Thanks. I assumed that they were pretty stiff, but you never know.

  6. #6
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    I think you have flex under braking confused with brake dive. For those of us who are heavy, there is serious brake dive if you don't have the proper spring. I weigh 250lbs and have the new xx clydesdale spring at 150psi and it's great.

  7. #7
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    I'm one of the guys who reported Tower Pro is flexy.

    Please consider that I don't have any comparison with other 29er forks, though.

    Nevertheless, compared with my Manitou Minute Expert 26er I find the Tower Pro significantly more flexy, both in 100 mm travel and in 120 mm travel.

    No problem with lateral/torsional flex--the thru-axle does its job and the fork is stiff in this respect. Also, the tapered headtube does not show any flex. It's the stanchions / legs that flex, resulting in longitudinal flex when braking. You can feel it also putting a fingers between arch and stanctions and pushing forward while braking the front wheel.

  8. #8
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    Quote Originally Posted by solitone View Post
    I'm one of the guys who reported Tower Pro is flexy.

    Please consider that I don't have any comparison with other 29er forks, though.

    Nevertheless, compared with my Manitou Minute Expert 26er I find the Tower Pro significantly more flexy, both in 100 mm travel and in 120 mm travel.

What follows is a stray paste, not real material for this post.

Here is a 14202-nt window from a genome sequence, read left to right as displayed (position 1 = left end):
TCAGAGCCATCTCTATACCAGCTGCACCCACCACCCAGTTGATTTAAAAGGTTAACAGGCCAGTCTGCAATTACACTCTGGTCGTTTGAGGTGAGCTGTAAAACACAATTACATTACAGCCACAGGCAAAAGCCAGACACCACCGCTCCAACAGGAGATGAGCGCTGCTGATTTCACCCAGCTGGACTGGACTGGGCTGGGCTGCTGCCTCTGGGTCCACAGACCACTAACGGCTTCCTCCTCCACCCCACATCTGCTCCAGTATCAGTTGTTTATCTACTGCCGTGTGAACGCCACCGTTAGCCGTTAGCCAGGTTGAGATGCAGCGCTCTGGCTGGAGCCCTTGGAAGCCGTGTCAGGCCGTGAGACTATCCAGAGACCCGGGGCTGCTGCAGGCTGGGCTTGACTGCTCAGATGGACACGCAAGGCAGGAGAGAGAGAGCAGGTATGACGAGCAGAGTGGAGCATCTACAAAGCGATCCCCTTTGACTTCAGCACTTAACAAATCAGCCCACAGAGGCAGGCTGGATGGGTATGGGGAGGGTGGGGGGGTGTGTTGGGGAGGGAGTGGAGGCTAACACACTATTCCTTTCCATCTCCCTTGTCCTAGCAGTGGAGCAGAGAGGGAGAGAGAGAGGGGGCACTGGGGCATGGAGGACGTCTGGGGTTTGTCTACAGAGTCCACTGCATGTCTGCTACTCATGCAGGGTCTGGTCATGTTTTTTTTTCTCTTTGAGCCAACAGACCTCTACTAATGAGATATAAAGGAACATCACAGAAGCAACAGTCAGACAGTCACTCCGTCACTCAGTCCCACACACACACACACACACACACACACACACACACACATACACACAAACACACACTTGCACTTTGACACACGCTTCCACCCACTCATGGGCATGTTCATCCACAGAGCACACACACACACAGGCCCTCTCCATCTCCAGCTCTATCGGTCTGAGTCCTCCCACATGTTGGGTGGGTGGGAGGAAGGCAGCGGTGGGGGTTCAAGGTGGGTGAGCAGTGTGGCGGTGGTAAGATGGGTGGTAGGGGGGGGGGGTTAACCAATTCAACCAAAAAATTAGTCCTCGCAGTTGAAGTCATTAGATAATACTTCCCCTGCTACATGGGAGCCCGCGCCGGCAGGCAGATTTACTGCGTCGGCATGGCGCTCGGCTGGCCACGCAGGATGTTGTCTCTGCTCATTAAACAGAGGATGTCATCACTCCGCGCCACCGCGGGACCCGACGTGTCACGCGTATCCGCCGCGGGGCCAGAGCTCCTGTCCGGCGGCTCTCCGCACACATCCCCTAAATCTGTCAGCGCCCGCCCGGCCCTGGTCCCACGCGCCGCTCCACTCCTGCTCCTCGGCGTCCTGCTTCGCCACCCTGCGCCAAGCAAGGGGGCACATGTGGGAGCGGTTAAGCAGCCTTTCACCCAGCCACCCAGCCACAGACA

No problem with lateral/torsional flex--the thru-axle does its job and the fork is stiff in this respect. Also, the tapered headtube does not show any flex. It's the stanchions / legs that flex, resulting in longitudinal flex when braking. You can feel it also putting a fingers between arch and stanctions and pushing forward while braking the front wheel.
    Yep, this is what I have read several times.

  9. #9
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    Quote Originally Posted by solitone View Post
    I'm one of the guys who reported Tower Pro is flexy.

    Please consider that I don't have any comparison with other 29er forks, though.

    Nevertheless, compared with my Manitou Minute Expert 26er I find the Tower Pro significantly more flexy, both in 100 mm travel and in 120 mm travel.

    No problem with lateral/torsional flex--the thru-axle does its job and the fork is stiff in this respect. Also, the tapered headtube does not show any flex. It's the stanchions / legs that flex, resulting in longitudinal flex when braking. You can feel it also putting a fingers between arch and stanctions and pushing forward while braking the front wheel.